The deployment of most micro-mobility services in cities is a competitive and commercial market, and this data could be used to distort the market or gain immediate competitive advantage. For example, this could include monitoring the market share of specific operators in certain neighbourhoods or identifying operational issues that could inform the design of targeted marketing campaigns. Moreover, the micro-mobility market also includes potentially personal data. While open data is acknowledged as a relevant, useful and innovative policy in the development of new mobility modes, data released via a micro-mobility management system will need to be carefully anonymised, aggregated, and even perhaps time-delayed in order to protect a viable model of local operator.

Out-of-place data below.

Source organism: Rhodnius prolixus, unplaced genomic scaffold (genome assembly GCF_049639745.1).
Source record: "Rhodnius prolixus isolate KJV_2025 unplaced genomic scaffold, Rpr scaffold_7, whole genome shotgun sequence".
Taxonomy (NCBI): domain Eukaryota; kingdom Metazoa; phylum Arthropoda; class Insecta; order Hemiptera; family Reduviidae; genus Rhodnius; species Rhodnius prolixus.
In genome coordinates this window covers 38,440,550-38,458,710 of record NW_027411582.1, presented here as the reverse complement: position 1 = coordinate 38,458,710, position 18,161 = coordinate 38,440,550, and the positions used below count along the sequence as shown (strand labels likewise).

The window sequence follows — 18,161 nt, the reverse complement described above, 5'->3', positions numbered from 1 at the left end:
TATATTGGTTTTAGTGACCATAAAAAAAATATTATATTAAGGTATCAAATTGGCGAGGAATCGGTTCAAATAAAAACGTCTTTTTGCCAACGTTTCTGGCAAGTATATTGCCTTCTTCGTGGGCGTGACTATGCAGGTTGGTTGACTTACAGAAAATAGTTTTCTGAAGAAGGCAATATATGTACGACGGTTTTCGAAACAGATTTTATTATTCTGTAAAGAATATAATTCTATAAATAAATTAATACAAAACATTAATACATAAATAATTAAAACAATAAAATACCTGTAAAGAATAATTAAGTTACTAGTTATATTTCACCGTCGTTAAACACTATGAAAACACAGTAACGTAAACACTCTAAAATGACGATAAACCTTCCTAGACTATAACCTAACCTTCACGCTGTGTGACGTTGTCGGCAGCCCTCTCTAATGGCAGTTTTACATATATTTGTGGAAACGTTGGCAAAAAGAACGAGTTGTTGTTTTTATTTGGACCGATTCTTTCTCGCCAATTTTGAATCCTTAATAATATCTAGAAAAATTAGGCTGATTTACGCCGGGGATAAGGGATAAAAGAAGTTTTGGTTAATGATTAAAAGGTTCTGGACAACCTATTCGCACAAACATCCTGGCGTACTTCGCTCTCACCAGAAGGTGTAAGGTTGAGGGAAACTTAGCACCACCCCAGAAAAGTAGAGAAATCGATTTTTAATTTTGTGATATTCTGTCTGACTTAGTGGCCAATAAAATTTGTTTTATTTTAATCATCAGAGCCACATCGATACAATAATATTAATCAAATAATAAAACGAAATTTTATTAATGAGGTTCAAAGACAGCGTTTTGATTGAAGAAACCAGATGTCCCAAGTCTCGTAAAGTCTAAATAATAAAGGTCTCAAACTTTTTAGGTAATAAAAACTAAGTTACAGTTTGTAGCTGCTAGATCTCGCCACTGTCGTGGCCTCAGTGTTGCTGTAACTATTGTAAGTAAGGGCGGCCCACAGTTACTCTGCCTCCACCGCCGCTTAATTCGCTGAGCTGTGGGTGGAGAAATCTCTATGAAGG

An inflexible position on fully opening up these data sources may prevent the micro-mobility market, which is still a nascent business activity, from ever becoming a viable mobility service. The need to support an agenda for open data may seem implicit in wider city policies, but operators should be aware that micro-mobility management systems will also be part of this agenda. In any case, the data license should make clear that operator’s data will be used to feed such public datasets.
4. How does GDPR come into play?